General manager Jerry Dipoto didn't allow himself to be held hostage by the Zack Greinke sweepstakes, and that's a difficult thing to do. Clubs focus solely on one star and become convinced they absolutely, positively have to have that star.
They figure they'll exhaust all their options before moving to a backup plan. Meanwhile, the market changes by the hour, with prices going up or down, with names coming off the board. Suddenly, clubs either can't fill their needs or have to overpay for them.
Dipoto identified players who were available and made the Angels better. Could he have done better by waiting for the January market to develop as unsigned players scramble to find work? Sure, he might have.
There's always an unknown in free agency. But no general manager was more aggressive in addressing his needs, and as the Winter Meetings ended Thursday, few general managers should be feeling better about his club.
OK, Dipoto has not landed Greinke, and with his payroll commitments already at $142 million, he seems unlikely to. He'd like to keep his payroll under last year's record $159 million, and if Greinke lands a $20-million-a-year deal, it probably won't be with the Angels.
If Dipoto does land Greinke, he might very well have the American League's best club. Without him, he'll have some question marks. And so will every other team.
Then again, the Angels left Spring Training this season as one of the consensus favorites to play deep into the postseason, and they ended up finishing behind the A's and Rangers in the AL West.
Regardless, Dipoto has improved his team, and not in a small way. First, he landed closer Ryan Madson. The Angels were tied for the AL lead with 22 blown saves in 2012, and if Madson's right elbow is sound -- and he says he'll be ready to go Opening Day -- the Angels will have taken a huge step for solving their biggest problem.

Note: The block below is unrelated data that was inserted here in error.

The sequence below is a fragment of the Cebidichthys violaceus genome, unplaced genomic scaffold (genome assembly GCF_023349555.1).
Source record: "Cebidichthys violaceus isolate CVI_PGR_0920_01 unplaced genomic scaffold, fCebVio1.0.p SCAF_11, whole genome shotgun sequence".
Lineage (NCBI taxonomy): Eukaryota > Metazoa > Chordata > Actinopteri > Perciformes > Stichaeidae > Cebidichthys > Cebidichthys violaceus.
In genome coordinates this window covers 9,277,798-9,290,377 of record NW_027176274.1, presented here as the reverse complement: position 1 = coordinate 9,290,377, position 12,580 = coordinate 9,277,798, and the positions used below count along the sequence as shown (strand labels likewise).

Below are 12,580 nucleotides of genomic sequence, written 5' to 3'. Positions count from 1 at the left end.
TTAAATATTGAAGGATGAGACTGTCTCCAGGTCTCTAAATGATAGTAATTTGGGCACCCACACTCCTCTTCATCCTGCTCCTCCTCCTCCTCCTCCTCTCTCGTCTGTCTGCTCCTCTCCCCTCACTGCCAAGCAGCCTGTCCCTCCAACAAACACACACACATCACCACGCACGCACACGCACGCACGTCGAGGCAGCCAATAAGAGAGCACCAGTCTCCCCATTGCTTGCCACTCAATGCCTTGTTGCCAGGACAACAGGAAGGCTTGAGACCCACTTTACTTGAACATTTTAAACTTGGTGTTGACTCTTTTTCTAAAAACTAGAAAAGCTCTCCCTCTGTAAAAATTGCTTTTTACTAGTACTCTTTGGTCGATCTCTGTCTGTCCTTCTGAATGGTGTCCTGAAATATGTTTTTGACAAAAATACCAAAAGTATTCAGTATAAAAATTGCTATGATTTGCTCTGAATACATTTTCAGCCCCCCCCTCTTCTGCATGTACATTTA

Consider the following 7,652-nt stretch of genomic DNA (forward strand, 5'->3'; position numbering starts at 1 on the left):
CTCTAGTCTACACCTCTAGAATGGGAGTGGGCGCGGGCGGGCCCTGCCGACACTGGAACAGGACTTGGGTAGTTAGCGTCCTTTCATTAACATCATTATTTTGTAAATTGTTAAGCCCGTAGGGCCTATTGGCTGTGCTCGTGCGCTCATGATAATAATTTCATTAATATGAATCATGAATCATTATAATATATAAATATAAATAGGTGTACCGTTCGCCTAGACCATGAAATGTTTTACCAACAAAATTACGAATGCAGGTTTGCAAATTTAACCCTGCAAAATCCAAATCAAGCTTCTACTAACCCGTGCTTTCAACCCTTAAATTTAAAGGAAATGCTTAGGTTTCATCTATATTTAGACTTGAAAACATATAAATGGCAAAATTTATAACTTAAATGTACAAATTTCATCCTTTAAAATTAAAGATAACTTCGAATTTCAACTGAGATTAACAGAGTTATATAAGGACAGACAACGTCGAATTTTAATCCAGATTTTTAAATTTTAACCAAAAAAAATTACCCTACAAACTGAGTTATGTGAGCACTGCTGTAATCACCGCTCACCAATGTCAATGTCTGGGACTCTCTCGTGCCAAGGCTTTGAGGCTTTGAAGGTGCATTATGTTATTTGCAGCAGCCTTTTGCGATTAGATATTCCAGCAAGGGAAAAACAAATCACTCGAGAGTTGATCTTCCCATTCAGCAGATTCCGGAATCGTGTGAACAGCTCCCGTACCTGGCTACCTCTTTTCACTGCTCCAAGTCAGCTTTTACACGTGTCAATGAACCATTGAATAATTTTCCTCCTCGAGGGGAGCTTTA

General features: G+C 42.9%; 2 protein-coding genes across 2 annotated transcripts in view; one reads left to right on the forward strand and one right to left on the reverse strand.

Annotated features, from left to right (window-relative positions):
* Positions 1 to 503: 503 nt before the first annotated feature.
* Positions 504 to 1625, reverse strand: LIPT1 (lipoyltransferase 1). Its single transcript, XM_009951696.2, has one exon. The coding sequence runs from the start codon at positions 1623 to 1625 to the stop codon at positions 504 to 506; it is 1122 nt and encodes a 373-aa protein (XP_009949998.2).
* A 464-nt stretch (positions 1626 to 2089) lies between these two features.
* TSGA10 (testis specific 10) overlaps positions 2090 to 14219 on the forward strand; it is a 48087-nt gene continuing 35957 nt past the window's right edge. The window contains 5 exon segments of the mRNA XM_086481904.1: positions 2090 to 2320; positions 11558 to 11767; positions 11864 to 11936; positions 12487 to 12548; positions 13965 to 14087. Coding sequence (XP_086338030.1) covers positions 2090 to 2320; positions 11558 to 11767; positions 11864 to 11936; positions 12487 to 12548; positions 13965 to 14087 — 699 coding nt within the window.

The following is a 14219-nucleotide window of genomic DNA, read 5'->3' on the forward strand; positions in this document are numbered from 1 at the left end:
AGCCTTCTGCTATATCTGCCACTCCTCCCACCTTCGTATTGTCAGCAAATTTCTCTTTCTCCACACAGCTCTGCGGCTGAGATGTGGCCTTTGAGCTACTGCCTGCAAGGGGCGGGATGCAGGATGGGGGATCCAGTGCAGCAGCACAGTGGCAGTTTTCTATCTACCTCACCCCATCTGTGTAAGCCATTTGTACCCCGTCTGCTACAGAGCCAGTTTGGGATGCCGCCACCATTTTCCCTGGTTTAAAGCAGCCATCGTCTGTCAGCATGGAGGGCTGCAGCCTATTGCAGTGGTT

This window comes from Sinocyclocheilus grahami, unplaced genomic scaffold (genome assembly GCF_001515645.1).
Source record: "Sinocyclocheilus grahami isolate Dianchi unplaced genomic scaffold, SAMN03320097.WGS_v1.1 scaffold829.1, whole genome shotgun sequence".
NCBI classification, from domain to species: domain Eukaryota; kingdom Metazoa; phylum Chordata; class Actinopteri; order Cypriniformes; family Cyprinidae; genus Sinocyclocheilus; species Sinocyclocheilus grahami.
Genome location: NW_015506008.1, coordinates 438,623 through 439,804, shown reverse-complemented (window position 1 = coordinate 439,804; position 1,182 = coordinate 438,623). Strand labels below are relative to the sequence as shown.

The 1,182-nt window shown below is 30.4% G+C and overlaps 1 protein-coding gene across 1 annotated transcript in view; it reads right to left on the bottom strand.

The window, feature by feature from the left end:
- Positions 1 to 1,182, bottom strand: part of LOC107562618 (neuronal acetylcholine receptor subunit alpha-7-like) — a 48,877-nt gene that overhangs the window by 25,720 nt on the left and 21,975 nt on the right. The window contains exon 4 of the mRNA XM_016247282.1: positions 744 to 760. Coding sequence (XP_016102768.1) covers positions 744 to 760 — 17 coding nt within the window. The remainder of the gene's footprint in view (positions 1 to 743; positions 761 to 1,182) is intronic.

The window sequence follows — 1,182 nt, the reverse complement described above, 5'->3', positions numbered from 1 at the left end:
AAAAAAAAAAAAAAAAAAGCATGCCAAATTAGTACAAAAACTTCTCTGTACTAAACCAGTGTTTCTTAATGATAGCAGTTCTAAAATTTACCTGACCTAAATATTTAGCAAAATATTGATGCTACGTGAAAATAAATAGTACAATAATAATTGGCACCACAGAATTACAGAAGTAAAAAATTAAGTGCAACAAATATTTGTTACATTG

Then Dipoto got left-hander Sean Burnett, a proven commodity, for the bullpen, meaning that manager Mike Scioscia will have all kinds of options he didn't have in 2012.
Scott Downs and Ernesto Frieri will slide into different roles in 2013, either as one-batter specialists or to help get the game into Madson's hands. No matter how it plays out, the additions of Madson and Burnett appear to make the Angels way better.
Scioscia might also have right-hander Jerome Williams for the bullpen. Dipoto's signing of Joe Blanton gives the Angels six starting pitchers. This rotation doesn't look nearly as good as the one they ran out on Opening Day last season, but they couldn't have predicted the problems Ervin Santana and Dan Haren would have.
Allowing Haren to leave via free agency is a gamble, especially because he made such a nice adjustment down the stretch in learning how to pitch with diminished velocity. The Nationals were thrilled to add him to the back of their rotation, behind all those power arms.
So for the Angels, it's about having some of their starting pitchers regain their footing. They're confident a healthy C.J. Wilson will line up behind Jered Weaver in the rotation and that Blanton will throw his usual 180 innings.
To overtake the A's and Rangers, the Angels need Garrett Richards, a 2009 first-round pick, to take a step forward.
And there's Tommy Hanson, the one-time future ace of the Braves. He's still just 26 years old, and after an alarming drop in velocity last season, the Angels hope he still can be an impact starter.
Yes, that's a significant number of questions. But the game is funny like that sometimes.
At this time last season, the Angels seemed to have zero questions. Albert Pujols had been added to the middle of their lineup, and Wilson was going to be the finishing touch on baseball's best rotation.
The bullpen fell apart, Pujols started slowly and the Angels missed the playoffs for a third straight season.
Expectations will be more cautious this season. Mike Trout has given the Angels a dazzling presence at the top of the lineup, and if Dipoto is right about Hanson and Blanton, the Angels are plenty good enough to go back to the postseason.
If Greinke lands on their doorstep at an affordable price, they'll be thrilled. If he doesn't, they're still good enough to win their division.
"We're very, very comfortable and confident in the team that we're going to have," Scioscia said.
Richard Justice is a columnist for MLB.com. Read his blog, Justice4U. This story was not subject to the approval of Major League Baseball or its clubs.